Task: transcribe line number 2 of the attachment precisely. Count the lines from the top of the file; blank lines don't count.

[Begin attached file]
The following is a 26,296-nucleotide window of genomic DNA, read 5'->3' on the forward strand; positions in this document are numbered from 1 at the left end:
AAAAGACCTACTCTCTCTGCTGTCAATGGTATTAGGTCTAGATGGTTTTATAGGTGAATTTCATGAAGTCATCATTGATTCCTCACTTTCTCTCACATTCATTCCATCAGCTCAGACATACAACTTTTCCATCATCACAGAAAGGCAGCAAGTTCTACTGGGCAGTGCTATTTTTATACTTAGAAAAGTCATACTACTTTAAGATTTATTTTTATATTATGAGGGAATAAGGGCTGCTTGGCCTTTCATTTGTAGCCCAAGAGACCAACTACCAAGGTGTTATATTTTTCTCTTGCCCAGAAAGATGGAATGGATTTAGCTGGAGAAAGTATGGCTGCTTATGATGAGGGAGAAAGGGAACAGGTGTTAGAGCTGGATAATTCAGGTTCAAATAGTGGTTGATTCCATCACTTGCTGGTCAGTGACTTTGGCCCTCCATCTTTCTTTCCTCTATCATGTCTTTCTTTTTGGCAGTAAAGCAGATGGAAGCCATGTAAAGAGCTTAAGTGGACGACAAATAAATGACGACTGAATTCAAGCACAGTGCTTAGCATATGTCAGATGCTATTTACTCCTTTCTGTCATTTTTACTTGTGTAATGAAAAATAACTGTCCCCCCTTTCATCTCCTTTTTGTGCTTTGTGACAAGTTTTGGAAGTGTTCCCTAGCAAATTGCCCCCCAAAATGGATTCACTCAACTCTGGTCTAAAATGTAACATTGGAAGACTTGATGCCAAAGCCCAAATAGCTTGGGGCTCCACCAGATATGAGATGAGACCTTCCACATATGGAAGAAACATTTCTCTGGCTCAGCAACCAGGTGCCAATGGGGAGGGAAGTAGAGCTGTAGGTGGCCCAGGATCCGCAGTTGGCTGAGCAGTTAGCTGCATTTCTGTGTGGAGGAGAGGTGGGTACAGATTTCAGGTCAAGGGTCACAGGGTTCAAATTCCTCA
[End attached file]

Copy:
AAAAGACCTACTCTCTCTGCTGTCAATGGTATTAGGTCTAGATGGTTTTATAGGTGAATTTCATGAAGTCATCATTGATTCCTCACTTTCTCTCACATTCATTCCATCAGCTCAGACATACAACTTTTCCATCATCACAGAAAGGCAGCAAGTTCTACTGGGCAGTGCTATTTTTATACTTAGAAAAGTCATACTACTTTAAGATTTATTTTTATATTATGAGGGAATAAGGGCTGCTTGGCCTTTCATTTGTAGCCCAAGAGACCAACTACCAAGGTGTTATATTTTTCTCTTGCCCAGAAAGATGGAATGGATTTAGCTGGAGAAAGTATGGCTGCTTATGATGAGGGAGAAAGGGAACAGGTGTTAGAGCTGGATAATTCAGGTTCAAATAGTGGTTGATTCCATCACTTGCTGGTCAGTGACTTTGGCCCTCCATCTTTCTTTCCTCTATCATGTCTTTCTTTTTGGCAGTAAAGCAGATGGAAGCCATGTAAAGAGCTTAAGTGGACGACAAATAAATGACGACTGAATTCAAGCACAGTGCTTAGCATATGTCAGATGCTATTTACTCCTTTCTGTCATTTTTACTTGTGTAATGAAAAATAACTGTCCCCCCTTTCATCTCCTTTTTGTGCTTTGTGACAAGTTTTGGAAGTGTTCCCTAGCAAATTGCCCCCCAAAATGGATTCACTCAACTCTGGTCTAAAATGTAACATTGGAAGACTTGATGCCAAAGCCCAAATAGCTTGGGGCTCCACCAGATATGAGATGAGACCTTCCACATATGGAAGAAACATTTCTCTGGCTCAGCAACCAGGTGCCAATGGGGAGGGAAGTAGAGCTGTAGGTGGCCCAGGATCCGCAGTTGGCTGAGCAGTTAGCTGCATTTCTGTGTGGAGGAGAGGTGGGTACAGATTTCAGGTCAAGGGTCACAGGGTTCAAATTCCTCA